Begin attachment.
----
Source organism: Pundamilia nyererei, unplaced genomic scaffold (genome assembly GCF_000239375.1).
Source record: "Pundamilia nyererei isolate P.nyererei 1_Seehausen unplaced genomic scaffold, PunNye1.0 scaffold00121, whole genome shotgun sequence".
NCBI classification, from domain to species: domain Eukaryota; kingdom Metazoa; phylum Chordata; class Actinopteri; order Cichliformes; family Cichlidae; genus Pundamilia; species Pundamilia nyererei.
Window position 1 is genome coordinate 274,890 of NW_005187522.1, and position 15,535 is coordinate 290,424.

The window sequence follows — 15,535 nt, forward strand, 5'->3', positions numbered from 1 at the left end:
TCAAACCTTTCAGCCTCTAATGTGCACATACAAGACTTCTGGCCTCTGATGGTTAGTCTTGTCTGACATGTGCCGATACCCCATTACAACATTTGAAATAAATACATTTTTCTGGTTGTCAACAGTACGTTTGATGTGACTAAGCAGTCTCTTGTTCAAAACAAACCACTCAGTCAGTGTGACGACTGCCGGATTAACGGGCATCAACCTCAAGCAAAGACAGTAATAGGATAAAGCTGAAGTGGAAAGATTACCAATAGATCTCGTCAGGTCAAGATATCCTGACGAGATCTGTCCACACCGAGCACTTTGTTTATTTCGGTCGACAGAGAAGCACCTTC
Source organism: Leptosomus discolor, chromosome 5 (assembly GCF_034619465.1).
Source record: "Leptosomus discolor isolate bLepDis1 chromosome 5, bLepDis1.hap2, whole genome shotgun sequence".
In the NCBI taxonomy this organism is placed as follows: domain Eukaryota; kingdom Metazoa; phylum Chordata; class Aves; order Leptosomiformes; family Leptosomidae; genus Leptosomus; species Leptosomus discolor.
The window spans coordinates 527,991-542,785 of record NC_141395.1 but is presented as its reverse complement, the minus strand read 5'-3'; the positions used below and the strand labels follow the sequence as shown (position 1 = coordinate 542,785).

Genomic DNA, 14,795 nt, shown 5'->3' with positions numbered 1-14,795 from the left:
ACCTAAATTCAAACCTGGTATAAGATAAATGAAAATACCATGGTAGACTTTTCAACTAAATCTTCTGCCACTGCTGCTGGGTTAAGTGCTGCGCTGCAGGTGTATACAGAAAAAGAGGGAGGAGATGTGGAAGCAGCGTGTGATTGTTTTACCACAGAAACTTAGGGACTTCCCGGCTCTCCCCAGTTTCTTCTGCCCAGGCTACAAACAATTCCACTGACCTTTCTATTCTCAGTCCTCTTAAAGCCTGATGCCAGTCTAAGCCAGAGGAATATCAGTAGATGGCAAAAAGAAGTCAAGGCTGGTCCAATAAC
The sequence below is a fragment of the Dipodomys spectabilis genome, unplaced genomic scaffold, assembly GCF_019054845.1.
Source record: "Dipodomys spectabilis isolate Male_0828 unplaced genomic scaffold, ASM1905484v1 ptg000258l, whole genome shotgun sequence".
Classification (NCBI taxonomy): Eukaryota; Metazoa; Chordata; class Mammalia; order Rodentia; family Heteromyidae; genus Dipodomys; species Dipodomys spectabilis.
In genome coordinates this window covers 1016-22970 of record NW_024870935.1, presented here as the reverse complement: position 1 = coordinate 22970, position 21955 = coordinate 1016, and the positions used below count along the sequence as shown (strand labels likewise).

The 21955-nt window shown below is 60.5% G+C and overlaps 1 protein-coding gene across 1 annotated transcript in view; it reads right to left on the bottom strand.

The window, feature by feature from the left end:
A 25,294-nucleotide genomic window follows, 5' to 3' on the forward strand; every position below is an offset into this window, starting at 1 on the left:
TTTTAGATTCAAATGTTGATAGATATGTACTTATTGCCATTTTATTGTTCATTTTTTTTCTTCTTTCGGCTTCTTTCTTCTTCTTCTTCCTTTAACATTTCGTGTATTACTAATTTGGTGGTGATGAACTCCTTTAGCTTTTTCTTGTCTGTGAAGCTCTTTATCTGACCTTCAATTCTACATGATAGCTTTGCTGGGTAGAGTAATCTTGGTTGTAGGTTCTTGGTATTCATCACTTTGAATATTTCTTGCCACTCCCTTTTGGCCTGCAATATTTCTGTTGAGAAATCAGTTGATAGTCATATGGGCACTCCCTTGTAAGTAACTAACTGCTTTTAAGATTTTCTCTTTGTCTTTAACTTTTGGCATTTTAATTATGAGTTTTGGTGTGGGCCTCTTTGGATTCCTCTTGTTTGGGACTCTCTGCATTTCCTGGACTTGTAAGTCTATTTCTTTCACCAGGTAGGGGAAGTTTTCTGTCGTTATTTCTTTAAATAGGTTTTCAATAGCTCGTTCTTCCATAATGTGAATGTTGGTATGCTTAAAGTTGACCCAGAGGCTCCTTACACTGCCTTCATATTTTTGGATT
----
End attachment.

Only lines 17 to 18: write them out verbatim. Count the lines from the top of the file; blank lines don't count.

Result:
The 21955-nt window shown below is 60.5% G+C and overlaps 1 protein-coding gene across 1 annotated transcript in view; it reads right to left on the bottom strand.

The window, feature by feature from the left end: